Friday, 21 June 2013

Pitches: the changing landscape for iMedia

The Pitch approach to winning new business has always been controversial, but it had become an accepted way of working – part of the culture of agency (creative) and government work. It looks as if this is changing, so is it time to evaluate your approach?

The rationale for doing ‘pitches’ from the client’s point of view, was that they got to see the capabilities and skills of several businesses before they committed money to them. In the spirit of ‘creative’ work, the client wanted to see the potential of the ideas for their business. The rationale for doing pitches from the company’s point of view was the possibility of winning lucrative and profile-enhancing new business.

But, in reality, how often does this happen? The criticisms of the clients involved in the process include: they just used the process to confirm their present provider and drive their price down, they used the process to pick up ideas that they then got a rival of ours to implement. The criticisms of the agencies involved in the process include: we saw the same old pitch from them, nothing new, they weren’t prepared well and seemed inexperienced, they just didn’t seem to take it seriously.

As for the pitching process itself, criticisms from the agencies about the process are: it involves a lot of time and effort that is unpaid and has risky potential return, we can’t dedicate a specialist team for pitches although we need to because we aren’t big enough, we dedicate specialist teams to pitching for new business but the return doesn’t warrant the use of resources. There are more of these criticisms at: MCM2’s blog, The Top 5 Worst Pitch Experiences (10.6.13)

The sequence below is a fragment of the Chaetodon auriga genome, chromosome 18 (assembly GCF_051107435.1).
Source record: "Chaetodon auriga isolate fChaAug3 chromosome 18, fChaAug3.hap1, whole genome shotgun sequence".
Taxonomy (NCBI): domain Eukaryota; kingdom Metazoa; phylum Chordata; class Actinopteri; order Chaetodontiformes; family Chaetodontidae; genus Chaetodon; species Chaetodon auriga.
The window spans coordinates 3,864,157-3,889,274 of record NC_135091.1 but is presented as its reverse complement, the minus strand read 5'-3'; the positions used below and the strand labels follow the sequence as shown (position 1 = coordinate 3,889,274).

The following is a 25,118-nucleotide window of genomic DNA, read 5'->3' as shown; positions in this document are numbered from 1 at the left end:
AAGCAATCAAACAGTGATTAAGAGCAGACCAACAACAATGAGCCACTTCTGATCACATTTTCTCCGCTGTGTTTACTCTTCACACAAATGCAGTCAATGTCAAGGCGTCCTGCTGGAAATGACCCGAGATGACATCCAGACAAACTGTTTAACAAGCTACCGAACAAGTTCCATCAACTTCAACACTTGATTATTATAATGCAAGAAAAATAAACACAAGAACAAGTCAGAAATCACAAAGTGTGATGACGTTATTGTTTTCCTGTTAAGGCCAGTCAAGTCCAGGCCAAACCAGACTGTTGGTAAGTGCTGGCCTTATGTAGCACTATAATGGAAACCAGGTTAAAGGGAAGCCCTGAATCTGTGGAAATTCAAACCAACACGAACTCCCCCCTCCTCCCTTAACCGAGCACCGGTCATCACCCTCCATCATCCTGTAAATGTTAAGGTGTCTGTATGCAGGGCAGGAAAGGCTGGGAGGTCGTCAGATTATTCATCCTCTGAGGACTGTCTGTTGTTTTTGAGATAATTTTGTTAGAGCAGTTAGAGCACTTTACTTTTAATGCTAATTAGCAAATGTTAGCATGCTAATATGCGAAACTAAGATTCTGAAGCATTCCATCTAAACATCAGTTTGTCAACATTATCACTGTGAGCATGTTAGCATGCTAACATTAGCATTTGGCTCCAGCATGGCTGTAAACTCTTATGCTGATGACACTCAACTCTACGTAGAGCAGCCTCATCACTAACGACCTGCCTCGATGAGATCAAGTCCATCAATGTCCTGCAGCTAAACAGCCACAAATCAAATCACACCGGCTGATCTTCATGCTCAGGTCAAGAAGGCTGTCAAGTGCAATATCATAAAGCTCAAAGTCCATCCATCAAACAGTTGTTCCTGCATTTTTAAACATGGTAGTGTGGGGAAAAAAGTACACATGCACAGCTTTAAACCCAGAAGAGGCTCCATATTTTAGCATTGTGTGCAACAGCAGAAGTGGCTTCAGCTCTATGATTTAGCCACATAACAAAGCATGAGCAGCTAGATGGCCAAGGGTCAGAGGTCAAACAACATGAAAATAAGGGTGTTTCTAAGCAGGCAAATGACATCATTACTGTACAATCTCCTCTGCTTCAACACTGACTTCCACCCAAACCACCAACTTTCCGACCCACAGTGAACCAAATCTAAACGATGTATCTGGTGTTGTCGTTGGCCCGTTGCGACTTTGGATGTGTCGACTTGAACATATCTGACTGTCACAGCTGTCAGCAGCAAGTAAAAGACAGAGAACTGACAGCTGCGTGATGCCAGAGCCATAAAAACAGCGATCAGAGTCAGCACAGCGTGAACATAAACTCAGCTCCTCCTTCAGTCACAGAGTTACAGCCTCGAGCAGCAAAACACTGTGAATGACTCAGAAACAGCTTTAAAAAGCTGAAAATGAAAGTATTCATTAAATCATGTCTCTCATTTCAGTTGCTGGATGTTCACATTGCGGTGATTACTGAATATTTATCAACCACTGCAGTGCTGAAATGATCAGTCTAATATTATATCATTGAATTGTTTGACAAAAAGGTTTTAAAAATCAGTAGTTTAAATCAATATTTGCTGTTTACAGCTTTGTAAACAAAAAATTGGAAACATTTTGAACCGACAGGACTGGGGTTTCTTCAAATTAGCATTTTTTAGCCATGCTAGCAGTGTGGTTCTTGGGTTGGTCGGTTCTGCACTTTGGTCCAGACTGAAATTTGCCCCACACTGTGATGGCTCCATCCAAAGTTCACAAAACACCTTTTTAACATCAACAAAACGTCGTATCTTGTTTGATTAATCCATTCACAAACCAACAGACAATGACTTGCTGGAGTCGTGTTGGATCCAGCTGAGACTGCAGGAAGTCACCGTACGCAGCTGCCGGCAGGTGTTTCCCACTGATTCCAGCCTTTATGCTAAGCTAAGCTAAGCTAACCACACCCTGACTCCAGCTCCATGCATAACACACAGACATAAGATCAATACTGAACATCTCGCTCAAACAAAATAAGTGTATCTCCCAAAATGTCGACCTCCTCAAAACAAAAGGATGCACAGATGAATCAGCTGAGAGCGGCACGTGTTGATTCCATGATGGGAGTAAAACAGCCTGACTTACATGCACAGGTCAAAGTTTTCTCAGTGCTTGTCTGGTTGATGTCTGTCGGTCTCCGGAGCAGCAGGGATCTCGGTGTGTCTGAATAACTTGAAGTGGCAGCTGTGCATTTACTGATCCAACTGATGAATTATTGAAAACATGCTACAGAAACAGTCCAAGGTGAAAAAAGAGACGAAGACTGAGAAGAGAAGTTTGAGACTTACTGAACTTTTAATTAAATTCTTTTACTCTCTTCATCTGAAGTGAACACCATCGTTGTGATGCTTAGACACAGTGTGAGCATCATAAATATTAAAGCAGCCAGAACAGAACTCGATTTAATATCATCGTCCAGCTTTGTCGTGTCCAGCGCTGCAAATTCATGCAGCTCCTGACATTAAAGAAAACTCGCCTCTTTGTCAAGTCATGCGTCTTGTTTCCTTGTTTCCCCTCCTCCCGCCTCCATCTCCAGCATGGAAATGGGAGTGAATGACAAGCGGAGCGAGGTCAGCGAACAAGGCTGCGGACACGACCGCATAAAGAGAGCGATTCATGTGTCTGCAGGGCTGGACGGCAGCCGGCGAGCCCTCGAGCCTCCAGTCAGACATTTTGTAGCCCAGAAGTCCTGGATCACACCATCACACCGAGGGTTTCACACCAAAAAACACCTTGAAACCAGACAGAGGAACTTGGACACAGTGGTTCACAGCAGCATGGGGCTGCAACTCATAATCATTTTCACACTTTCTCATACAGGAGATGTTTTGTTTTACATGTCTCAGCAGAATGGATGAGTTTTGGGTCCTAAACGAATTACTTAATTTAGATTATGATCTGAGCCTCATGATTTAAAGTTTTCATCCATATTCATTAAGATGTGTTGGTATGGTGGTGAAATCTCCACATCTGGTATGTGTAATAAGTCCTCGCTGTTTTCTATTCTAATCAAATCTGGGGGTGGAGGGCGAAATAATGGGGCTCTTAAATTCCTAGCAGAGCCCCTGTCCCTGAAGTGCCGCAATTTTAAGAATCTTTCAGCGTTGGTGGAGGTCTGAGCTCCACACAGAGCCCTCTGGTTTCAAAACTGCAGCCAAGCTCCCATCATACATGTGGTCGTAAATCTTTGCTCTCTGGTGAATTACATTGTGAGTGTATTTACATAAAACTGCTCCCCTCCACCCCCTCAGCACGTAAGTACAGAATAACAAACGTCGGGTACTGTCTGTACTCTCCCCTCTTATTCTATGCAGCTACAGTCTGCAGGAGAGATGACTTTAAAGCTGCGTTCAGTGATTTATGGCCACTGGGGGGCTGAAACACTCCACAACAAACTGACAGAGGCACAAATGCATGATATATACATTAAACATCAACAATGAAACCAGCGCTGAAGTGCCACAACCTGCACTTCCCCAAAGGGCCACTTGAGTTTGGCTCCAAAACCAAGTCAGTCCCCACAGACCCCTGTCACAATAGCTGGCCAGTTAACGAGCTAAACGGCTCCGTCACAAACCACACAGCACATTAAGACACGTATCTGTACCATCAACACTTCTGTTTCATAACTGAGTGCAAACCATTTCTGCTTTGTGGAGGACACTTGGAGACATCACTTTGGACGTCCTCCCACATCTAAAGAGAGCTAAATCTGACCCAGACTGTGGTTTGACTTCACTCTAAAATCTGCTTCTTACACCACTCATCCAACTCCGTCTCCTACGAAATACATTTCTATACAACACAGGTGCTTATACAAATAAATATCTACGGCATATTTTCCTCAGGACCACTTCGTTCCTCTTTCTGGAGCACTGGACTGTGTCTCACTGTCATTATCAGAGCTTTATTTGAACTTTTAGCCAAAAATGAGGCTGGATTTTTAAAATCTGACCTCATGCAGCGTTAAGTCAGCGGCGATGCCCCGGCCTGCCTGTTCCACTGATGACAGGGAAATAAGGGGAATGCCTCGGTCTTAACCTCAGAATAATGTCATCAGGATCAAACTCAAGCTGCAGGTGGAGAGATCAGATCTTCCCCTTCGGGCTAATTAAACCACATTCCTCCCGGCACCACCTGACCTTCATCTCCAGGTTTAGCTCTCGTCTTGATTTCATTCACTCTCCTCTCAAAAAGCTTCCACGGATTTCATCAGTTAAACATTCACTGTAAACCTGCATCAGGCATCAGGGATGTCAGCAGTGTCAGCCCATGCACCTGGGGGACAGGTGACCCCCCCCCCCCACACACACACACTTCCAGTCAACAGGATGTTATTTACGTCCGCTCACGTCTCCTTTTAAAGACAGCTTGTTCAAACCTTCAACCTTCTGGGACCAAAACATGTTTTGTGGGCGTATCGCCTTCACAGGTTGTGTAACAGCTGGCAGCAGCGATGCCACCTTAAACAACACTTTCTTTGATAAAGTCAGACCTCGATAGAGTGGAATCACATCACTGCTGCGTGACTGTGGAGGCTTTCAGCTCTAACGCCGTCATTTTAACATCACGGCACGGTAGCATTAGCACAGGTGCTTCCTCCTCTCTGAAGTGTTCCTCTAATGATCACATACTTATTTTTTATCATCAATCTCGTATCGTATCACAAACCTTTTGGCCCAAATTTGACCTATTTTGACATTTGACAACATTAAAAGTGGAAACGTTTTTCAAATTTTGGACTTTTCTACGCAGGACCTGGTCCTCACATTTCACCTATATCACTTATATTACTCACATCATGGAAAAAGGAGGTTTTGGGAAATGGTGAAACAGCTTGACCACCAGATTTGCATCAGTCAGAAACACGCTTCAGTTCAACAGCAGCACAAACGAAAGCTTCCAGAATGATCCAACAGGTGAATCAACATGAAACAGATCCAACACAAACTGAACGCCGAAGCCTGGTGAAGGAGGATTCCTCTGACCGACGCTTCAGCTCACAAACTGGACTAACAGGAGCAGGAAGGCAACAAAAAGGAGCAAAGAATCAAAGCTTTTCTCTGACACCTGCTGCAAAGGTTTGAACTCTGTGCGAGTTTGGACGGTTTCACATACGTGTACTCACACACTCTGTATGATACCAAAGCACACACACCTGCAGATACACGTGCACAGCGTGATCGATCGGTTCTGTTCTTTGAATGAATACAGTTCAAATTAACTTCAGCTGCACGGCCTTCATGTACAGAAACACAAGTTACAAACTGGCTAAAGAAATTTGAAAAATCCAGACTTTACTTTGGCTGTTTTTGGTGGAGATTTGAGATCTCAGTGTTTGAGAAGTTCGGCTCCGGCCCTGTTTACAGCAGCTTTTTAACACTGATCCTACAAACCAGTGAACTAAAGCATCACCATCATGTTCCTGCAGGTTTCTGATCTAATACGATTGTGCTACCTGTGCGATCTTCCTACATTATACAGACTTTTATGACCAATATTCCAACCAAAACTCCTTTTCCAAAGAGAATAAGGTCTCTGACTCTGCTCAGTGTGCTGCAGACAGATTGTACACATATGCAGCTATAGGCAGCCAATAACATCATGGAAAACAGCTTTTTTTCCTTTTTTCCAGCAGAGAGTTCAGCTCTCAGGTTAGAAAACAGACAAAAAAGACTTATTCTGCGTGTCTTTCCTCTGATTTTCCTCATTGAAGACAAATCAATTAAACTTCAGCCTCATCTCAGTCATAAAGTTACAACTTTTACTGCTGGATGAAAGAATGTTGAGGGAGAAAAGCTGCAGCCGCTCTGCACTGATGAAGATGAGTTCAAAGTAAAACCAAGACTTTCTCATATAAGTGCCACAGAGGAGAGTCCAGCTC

These criticisms are finally having an impact on the way pitches are conducted. Will Burns in The Pitch and its Costly Blindspot (25.4.13) states that the process is no longer giving the clients free access to the ‘best’ ideas. This had been the fundamental principle for the process. He’s found from his research that agencies are saying ‘no’ to the offer to pitch. He advocates clients having help from a pitch consultant to draw up a list of agencies and then having ‘intimate’ meetings/dinners to understand the potential of the agency. This is far cheaper, allows access to the smaller companies, and takes the cost pressure off the agencies. What do you think about that? He advocates agencies getting paid for the work they do: no free pitches anymore. What do you think about that?

If you are still in to pitching, you’ve just time to get to a conference on 17th of July in Cardiff through The Chartered Institute of Marketing, entitled The Winning Pitch: Grow your Business.

Then you might also like a dedicated blog for pitching at ‘Winning Words’.

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